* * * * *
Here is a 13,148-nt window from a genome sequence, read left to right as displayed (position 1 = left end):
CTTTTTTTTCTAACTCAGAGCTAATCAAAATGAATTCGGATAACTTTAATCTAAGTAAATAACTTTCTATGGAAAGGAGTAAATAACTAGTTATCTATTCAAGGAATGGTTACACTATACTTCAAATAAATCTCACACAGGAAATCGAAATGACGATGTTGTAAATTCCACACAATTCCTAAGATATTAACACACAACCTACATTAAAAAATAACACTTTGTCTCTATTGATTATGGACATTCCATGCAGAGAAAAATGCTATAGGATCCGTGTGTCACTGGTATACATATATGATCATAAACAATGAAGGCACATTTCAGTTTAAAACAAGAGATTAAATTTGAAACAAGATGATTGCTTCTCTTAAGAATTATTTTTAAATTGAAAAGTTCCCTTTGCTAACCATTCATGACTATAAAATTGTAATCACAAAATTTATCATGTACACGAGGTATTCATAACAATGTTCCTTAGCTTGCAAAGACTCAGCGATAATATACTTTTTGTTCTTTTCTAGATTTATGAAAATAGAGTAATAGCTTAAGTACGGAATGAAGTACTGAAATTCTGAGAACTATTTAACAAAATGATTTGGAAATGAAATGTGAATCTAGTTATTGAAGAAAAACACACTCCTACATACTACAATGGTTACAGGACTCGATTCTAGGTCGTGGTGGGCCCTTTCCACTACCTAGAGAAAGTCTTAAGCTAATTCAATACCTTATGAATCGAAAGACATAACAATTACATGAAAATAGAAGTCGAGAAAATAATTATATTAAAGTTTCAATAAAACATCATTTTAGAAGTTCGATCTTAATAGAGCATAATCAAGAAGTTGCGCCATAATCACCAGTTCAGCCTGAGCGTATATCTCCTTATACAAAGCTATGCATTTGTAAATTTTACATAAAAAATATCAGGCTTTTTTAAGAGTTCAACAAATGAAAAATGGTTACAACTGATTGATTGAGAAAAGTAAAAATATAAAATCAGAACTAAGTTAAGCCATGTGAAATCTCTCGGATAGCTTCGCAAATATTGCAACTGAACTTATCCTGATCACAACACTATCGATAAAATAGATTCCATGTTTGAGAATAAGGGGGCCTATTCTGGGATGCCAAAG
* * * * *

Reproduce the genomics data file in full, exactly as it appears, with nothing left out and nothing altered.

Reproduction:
Here is a 13,148-nt window from a genome sequence, read left to right as displayed (position 1 = left end):
CTTTTTTTTCTAACTCAGAGCTAATCAAAATGAATTCGGATAACTTTAATCTAAGTAAATAACTTTCTATGGAAAGGAGTAAATAACTAGTTATCTATTCAAGGAATGGTTACACTATACTTCAAATAAATCTCACACAGGAAATCGAAATGACGATGTTGTAAATTCCACACAATTCCTAAGATATTAACACACAACCTACATTAAAAAATAACACTTTGTCTCTATTGATTATGGACATTCCATGCAGAGAAAAATGCTATAGGATCCGTGTGTCACTGGTATACATATATGATCATAAACAATGAAGGCACATTTCAGTTTAAAACAAGAGATTAAATTTGAAACAAGATGATTGCTTCTCTTAAGAATTATTTTTAAATTGAAAAGTTCCCTTTGCTAACCATTCATGACTATAAAATTGTAATCACAAAATTTATCATGTACACGAGGTATTCATAACAATGTTCCTTAGCTTGCAAAGACTCAGCGATAATATACTTTTTGTTCTTTTCTAGATTTATGAAAATAGAGTAATAGCTTAAGTACGGAATGAAGTACTGAAATTCTGAGAACTATTTAACAAAATGATTTGGAAATGAAATGTGAATCTAGTTATTGAAGAAAAACACACTCCTACATACTACAATGGTTACAGGACTCGATTCTAGGTCGTGGTGGGCCCTTTCCACTACCTAGAGAAAGTCTTAAGCTAATTCAATACCTTATGAATCGAAAGACATAACAATTACATGAAAATAGAAGTCGAGAAAATAATTATATTAAAGTTTCAATAAAACATCATTTTAGAAGTTCGATCTTAATAGAGCATAATCAAGAAGTTGCGCCATAATCACCAGTTCAGCCTGAGCGTATATCTCCTTATACAAAGCTATGCATTTGTAAATTTTACATAAAAAATATCAGGCTTTTTTAAGAGTTCAACAAATGAAAAATGGTTACAACTGATTGATTGAGAAAAGTAAAAATATAAAATCAGAACTAAGTTAAGCCATGTGAAATCTCTCGGATAGCTTCGCAAATATTGCAACTGAACTTATCCTGATCACAACACTATCGATAAAATAGATTCCATGTTTGAGAATAAGGGGGCCTATTCTGGGATGCCAAAG